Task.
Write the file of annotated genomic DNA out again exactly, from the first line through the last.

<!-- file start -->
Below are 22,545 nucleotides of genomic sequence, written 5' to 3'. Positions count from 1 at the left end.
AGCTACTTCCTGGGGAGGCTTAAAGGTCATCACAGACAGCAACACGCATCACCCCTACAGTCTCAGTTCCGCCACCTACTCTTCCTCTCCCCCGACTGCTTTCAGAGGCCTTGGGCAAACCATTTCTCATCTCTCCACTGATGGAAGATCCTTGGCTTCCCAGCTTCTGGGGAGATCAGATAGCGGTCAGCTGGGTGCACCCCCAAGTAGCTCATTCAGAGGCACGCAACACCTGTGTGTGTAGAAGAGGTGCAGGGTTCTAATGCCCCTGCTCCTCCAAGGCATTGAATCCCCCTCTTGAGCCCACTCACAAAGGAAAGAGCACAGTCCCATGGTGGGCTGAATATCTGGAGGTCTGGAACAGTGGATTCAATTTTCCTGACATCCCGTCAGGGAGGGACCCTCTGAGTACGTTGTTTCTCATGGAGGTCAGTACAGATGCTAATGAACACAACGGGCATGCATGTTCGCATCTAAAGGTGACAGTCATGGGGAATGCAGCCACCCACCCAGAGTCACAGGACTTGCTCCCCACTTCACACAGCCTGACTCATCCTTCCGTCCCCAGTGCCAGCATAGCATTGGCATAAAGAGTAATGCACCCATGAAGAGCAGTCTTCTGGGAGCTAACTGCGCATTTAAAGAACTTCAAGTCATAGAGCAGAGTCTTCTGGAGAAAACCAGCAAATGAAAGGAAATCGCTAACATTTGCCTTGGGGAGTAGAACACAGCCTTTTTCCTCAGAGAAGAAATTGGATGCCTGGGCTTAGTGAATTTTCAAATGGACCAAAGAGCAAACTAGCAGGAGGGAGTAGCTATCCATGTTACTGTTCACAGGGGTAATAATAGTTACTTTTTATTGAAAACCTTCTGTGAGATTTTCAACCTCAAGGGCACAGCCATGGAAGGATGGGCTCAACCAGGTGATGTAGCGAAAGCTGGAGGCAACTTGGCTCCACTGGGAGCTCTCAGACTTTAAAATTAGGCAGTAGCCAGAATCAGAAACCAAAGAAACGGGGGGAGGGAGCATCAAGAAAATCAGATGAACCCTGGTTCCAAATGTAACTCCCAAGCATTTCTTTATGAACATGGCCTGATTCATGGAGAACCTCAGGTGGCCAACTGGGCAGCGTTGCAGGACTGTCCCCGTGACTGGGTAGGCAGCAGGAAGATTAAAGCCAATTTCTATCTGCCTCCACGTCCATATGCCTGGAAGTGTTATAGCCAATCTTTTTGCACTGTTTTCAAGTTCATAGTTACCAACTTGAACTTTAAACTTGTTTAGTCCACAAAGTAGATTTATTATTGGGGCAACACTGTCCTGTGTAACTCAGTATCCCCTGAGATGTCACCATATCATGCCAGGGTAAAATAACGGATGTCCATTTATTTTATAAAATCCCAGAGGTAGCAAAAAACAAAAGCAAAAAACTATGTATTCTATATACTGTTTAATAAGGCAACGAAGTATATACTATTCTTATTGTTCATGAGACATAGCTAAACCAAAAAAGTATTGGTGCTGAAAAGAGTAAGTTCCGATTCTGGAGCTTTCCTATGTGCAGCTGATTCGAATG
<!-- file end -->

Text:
Below are 22,545 nucleotides of genomic sequence, written 5' to 3'. Positions count from 1 at the left end.
AGCTACTTCCTGGGGAGGCTTAAAGGTCATCACAGACAGCAACACGCATCACCCCTACAGTCTCAGTTCCGCCACCTACTCTTCCTCTCCCCCGACTGCTTTCAGAGGCCTTGGGCAAACCATTTCTCATCTCTCCACTGATGGAAGATCCTTGGCTTCCCAGCTTCTGGGGAGATCAGATAGCGGTCAGCTGGGTGCACCCCCAAGTAGCTCATTCAGAGGCACGCAACACCTGTGTGTGTAGAAGAGGTGCAGGGTTCTAATGCCCCTGCTCCTCCAAGGCATTGAATCCCCCTCTTGAGCCCACTCACAAAGGAAAGAGCACAGTCCCATGGTGGGCTGAATATCTGGAGGTCTGGAACAGTGGATTCAATTTTCCTGACATCCCGTCAGGGAGGGACCCTCTGAGTACGTTGTTTCTCATGGAGGTCAGTACAGATGCTAATGAACACAACGGGCATGCATGTTCGCATCTAAAGGTGACAGTCATGGGGAATGCAGCCACCCACCCAGAGTCACAGGACTTGCTCCCCACTTCACACAGCCTGACTCATCCTTCCGTCCCCAGTGCCAGCATAGCATTGGCATAAAGAGTAATGCACCCATGAAGAGCAGTCTTCTGGGAGCTAACTGCGCATTTAAAGAACTTCAAGTCATAGAGCAGAGTCTTCTGGAGAAAACCAGCAAATGAAAGGAAATCGCTAACATTTGCCTTGGGGAGTAGAACACAGCCTTTTTCCTCAGAGAAGAAATTGGATGCCTGGGCTTAGTGAATTTTCAAATGGACCAAAGAGCAAACTAGCAGGAGGGAGTAGCTATCCATGTTACTGTTCACAGGGGTAATAATAGTTACTTTTTATTGAAAACCTTCTGTGAGATTTTCAACCTCAAGGGCACAGCCATGGAAGGATGGGCTCAACCAGGTGATGTAGCGAAAGCTGGAGGCAACTTGGCTCCACTGGGAGCTCTCAGACTTTAAAATTAGGCAGTAGCCAGAATCAGAAACCAAAGAAACGGGGGGAGGGAGCATCAAGAAAATCAGATGAACCCTGGTTCCAAATGTAACTCCCAAGCATTTCTTTATGAACATGGCCTGATTCATGGAGAACCTCAGGTGGCCAACTGGGCAGCGTTGCAGGACTGTCCCCGTGACTGGGTAGGCAGCAGGAAGATTAAAGCCAATTTCTATCTGCCTCCACGTCCATATGCCTGGAAGTGTTATAGCCAATCTTTTTGCACTGTTTTCAAGTTCATAGTTACCAACTTGAACTTTAAACTTGTTTAGTCCACAAAGTAGATTTATTATTGGGGCAACACTGTCCTGTGTAACTCAGTATCCCCTGAGATGTCACCATATCATGCCAGGGTAAAATAACGGATGTCCATTTATTTTATAAAATCCCAGAGGTAGCAAAAAACAAAAGCAAAAAACTATGTATTCTATATACTGTTTAATAAGGCAACGAAGTATATACTATTCTTATTGTTCATGAGACATAGCTAAACCAAAAAAGTATTGGTGCTGAAAAGAGTAAGTTCCGATTCTGGAGCTTTCCTATGTGCAGCTGATTCGAATG